The long-term effects of a low-carbohydrate diet (LCD) on mortality, accounting for the quality and source of the carbohydrate, are unclear. Hence, we examined the associations of LCDs with all-cause and cause-specific mortality in a prospective cohort study. A total of 20,206 participants (13.8% diabetes) aged 50+ years were included. Overall, vegetable-based and meat-based LCD scores were calculated based on the percentage of energy as total and subtypes of carbohydrates, fat, and protein. Cox regression analysis was used to calculate hazard ratios (HRs) and 95% confidence intervals (CIs). During 294,848 person-years of follow-up, 4624 deaths occurred, including 3661 and 963 deaths in participants without and with diabetes, respectively. In all participants, overall LCD score was not associated with all-cause and cause-specific mortality, after multivariable adjustment. However, for the highest versus the lowest quartiles of vegetable-based LCD, the adjusted HRs (95%CIs) of all-cause and CVD mortality were 1.16 (1.05-1.27) and 1.39 (1.19-1.62), respectively. The corresponding values for highest versus lowest quartiles of meat-based LCD for all-cause and CVD mortality were 0.89 (0.81-0.97) and 0.81 (0.70-0.93), respectively. Similar associations were found in participants without diabetes. In patients with diabetes, the adjusted HR (95%CI) of CVD mortality for the highest versus the lowest quartiles of vegetable-based LCD was 1.54 (1.11-2.14). Although there were no significant associations with overall LCD score, we found that the vegetable-based LCD score was positively, whereas the meat-based LCD score was negatively, associated with all-cause and CVD mortality in older Asian people.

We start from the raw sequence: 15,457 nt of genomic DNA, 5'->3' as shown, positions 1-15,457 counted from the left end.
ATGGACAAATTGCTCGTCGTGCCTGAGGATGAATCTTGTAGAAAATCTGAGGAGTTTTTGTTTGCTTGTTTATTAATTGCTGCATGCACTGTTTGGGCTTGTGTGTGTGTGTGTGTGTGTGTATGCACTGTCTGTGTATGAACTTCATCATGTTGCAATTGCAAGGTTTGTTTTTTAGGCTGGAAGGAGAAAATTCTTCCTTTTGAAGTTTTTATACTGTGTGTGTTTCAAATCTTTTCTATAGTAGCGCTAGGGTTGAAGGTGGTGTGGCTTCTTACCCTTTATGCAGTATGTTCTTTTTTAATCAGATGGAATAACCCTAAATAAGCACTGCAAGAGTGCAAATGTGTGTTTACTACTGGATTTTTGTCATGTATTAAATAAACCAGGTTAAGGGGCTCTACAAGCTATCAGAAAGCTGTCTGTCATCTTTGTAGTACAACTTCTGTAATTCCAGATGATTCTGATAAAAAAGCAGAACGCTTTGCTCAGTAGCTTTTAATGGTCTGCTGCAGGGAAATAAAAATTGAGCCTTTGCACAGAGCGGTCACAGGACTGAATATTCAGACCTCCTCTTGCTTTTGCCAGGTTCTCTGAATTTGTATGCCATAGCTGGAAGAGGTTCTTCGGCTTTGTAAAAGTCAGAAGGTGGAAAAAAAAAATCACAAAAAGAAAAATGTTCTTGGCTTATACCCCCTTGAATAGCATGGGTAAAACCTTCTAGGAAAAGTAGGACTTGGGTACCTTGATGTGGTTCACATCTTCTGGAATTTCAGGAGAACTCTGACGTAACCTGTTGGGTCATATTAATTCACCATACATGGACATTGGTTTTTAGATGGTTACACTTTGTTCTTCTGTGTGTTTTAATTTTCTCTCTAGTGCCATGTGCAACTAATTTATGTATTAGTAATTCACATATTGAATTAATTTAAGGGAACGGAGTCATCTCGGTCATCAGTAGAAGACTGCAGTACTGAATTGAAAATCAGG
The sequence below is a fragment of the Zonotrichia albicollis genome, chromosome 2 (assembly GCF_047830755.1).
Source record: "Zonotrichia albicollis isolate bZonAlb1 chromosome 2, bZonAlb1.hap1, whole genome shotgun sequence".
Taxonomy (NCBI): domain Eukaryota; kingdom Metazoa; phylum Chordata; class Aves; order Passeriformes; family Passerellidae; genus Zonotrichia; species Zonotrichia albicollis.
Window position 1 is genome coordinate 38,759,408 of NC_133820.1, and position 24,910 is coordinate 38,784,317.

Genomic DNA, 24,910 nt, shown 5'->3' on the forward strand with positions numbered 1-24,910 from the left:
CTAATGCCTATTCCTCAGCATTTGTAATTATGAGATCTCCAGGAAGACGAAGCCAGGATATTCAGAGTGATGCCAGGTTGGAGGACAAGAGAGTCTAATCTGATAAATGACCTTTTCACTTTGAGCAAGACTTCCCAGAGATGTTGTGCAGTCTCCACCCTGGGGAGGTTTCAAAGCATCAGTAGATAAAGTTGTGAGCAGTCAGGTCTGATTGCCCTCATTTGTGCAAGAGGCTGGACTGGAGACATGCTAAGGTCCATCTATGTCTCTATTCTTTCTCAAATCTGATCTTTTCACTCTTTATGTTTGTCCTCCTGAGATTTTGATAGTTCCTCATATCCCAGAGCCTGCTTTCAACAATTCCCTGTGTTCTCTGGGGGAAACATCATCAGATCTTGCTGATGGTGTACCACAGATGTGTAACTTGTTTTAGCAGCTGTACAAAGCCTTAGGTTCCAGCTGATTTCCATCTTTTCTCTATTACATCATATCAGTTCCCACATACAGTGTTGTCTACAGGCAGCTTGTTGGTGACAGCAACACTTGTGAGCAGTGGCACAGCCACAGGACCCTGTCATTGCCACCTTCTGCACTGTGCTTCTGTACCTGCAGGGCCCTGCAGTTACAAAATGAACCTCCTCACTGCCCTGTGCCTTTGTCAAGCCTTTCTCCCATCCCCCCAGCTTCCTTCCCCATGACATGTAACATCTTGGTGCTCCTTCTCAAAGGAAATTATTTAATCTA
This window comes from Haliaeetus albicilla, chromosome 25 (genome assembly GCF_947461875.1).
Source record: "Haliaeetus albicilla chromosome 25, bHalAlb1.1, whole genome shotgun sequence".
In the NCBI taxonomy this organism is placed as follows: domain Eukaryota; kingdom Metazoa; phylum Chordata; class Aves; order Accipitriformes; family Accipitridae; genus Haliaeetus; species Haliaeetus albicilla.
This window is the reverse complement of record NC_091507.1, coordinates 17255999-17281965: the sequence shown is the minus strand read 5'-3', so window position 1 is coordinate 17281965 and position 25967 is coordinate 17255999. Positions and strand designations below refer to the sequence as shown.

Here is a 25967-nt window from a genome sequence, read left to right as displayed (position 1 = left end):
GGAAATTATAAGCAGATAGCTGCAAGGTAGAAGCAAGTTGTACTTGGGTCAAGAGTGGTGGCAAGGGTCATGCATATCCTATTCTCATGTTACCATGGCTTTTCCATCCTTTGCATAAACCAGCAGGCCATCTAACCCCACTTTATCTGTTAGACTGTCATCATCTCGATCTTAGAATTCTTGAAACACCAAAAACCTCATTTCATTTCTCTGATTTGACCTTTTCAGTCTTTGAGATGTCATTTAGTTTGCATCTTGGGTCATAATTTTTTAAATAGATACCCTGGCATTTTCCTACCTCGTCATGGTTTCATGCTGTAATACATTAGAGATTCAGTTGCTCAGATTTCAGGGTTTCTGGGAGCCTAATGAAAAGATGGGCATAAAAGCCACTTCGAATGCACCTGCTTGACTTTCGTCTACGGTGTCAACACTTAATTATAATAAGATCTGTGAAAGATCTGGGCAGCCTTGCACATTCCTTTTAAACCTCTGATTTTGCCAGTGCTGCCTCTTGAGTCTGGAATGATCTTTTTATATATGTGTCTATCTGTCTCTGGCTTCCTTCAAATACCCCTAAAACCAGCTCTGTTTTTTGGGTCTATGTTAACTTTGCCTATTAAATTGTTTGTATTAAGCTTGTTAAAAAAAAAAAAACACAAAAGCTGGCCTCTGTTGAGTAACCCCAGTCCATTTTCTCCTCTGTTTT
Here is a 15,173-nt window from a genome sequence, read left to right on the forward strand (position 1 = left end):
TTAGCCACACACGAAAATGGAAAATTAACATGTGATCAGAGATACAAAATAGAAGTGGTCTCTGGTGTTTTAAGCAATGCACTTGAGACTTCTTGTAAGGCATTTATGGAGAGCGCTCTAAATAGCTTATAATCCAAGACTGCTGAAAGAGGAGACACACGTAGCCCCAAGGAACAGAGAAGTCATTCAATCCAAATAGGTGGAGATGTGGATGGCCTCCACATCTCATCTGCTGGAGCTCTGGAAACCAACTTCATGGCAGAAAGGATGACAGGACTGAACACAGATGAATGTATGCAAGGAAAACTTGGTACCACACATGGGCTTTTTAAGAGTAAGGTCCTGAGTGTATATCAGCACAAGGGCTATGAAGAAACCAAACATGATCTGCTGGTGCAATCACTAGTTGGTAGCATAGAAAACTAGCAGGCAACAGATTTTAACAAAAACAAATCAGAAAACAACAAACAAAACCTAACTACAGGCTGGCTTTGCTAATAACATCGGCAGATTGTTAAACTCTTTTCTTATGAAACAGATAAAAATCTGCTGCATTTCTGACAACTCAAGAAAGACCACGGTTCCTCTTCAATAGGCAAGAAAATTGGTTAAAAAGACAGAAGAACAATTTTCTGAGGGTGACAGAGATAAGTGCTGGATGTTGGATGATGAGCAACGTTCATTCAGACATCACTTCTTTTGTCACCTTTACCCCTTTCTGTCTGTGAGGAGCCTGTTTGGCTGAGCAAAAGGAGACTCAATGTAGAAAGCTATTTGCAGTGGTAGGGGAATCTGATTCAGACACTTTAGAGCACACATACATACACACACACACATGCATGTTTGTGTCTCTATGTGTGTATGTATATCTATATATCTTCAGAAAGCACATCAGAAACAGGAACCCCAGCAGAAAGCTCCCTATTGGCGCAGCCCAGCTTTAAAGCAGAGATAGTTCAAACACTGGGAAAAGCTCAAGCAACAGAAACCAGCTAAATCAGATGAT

Bibliographical noteFunding Information:
Funding: This work was supported by the Natural Science Foundation of China (81941019). The Guangzhou Biobank Cohort Study was funded by the University of Hong Kong Foundation for Educational Development and Research, the Health Medical Research Fund (Grant number: HMRF/ 13143241) in Hong Kong; the Guangzhou Public Health Bureau, and the Guangzhou Science and Technology Bureau, Guangzhou, China, and the University of Birmingham, Birmingham, UK.
© 2022 by the authors. Licensee MDPI, Basel, Switzerland.
- Cardiovascular Diseases
- Diet, Carbohydrate-Restricted
- Follow-Up Studies
- Prospective Studies
- Risk Factors
- low-carbohydrate diet
- older people
ASJC Scopus subject areas
- Food Science
- Nutrition and Dietetics